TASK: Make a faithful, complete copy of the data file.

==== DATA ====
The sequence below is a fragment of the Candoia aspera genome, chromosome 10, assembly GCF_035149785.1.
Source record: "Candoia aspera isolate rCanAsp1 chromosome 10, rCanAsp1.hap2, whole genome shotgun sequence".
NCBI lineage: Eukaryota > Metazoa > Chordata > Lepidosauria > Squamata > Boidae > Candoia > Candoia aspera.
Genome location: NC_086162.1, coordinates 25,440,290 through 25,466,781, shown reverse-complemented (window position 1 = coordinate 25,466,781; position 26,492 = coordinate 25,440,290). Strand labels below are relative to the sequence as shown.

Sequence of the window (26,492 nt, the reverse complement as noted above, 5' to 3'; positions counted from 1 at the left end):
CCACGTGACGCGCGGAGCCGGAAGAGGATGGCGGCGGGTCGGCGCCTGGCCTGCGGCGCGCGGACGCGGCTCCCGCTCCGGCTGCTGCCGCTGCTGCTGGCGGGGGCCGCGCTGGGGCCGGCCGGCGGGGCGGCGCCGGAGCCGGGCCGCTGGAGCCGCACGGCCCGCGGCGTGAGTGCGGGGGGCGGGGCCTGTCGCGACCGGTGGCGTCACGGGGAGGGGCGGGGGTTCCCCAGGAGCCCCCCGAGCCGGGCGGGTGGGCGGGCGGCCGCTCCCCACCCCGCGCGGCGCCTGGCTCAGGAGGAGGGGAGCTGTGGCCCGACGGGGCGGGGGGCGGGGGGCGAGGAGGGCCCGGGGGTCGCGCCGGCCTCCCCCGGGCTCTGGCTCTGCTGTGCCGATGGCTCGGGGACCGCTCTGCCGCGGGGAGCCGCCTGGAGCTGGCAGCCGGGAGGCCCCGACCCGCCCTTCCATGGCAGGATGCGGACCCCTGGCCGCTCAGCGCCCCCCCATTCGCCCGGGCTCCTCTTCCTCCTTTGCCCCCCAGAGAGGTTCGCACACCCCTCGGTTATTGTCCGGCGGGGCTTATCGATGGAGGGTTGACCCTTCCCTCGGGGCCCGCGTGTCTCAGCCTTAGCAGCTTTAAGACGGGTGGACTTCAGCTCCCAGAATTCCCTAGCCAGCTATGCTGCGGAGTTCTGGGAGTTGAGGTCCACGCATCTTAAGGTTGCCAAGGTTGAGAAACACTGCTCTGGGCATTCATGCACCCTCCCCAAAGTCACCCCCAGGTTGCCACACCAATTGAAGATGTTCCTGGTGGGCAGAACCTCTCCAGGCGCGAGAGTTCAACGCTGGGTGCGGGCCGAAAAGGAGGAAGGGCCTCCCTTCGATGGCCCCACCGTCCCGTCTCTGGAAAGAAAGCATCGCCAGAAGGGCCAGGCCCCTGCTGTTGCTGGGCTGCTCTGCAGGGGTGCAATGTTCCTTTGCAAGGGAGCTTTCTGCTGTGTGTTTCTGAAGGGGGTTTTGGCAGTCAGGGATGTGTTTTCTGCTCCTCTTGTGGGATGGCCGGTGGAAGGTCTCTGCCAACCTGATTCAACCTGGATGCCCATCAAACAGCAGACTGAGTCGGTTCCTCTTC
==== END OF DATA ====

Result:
The sequence below is a fragment of the Candoia aspera genome, chromosome 10, assembly GCF_035149785.1.
Source record: "Candoia aspera isolate rCanAsp1 chromosome 10, rCanAsp1.hap2, whole genome shotgun sequence".
NCBI lineage: Eukaryota > Metazoa > Chordata > Lepidosauria > Squamata > Boidae > Candoia > Candoia aspera.
Genome location: NC_086162.1, coordinates 25,440,290 through 25,466,781, shown reverse-complemented (window position 1 = coordinate 25,466,781; position 26,492 = coordinate 25,440,290). Strand labels below are relative to the sequence as shown.

Sequence of the window (26,492 nt, the reverse complement as noted above, 5' to 3'; positions counted from 1 at the left end):
CCACGTGACGCGCGGAGCCGGAAGAGGATGGCGGCGGGTCGGCGCCTGGCCTGCGGCGCGCGGACGCGGCTCCCGCTCCGGCTGCTGCCGCTGCTGCTGGCGGGGGCCGCGCTGGGGCCGGCCGGCGGGGCGGCGCCGGAGCCGGGCCGCTGGAGCCGCACGGCCCGCGGCGTGAGTGCGGGGGGCGGGGCCTGTCGCGACCGGTGGCGTCACGGGGAGGGGCGGGGGTTCCCCAGGAGCCCCCCGAGCCGGGCGGGTGGGCGGGCGGCCGCTCCCCACCCCGCGCGGCGCCTGGCTCAGGAGGAGGGGAGCTGTGGCCCGACGGGGCGGGGGGCGGGGGGCGAGGAGGGCCCGGGGGTCGCGCCGGCCTCCCCCGGGCTCTGGCTCTGCTGTGCCGATGGCTCGGGGACCGCTCTGCCGCGGGGAGCCGCCTGGAGCTGGCAGCCGGGAGGCCCCGACCCGCCCTTCCATGGCAGGATGCGGACCCCTGGCCGCTCAGCGCCCCCCCATTCGCCCGGGCTCCTCTTCCTCCTTTGCCCCCCAGAGAGGTTCGCACACCCCTCGGTTATTGTCCGGCGGGGCTTATCGATGGAGGGTTGACCCTTCCCTCGGGGCCCGCGTGTCTCAGCCTTAGCAGCTTTAAGACGGGTGGACTTCAGCTCCCAGAATTCCCTAGCCAGCTATGCTGCGGAGTTCTGGGAGTTGAGGTCCACGCATCTTAAGGTTGCCAAGGTTGAGAAACACTGCTCTGGGCATTCATGCACCCTCCCCAAAGTCACCCCCAGGTTGCCACACCAATTGAAGATGTTCCTGGTGGGCAGAACCTCTCCAGGCGCGAGAGTTCAACGCTGGGTGCGGGCCGAAAAGGAGGAAGGGCCTCCCTTCGATGGCCCCACCGTCCCGTCTCTGGAAAGAAAGCATCGCCAGAAGGGCCAGGCCCCTGCTGTTGCTGGGCTGCTCTGCAGGGGTGCAATGTTCCTTTGCAAGGGAGCTTTCTGCTGTGTGTTTCTGAAGGGGGTTTTGGCAGTCAGGGATGTGTTTTCTGCTCCTCTTGTGGGATGGCCGGTGGAAGGTCTCTGCCAACCTGATTCAACCTGGATGCCCATCAAACAGCAGACTGAGTCGGTTCCTCTTC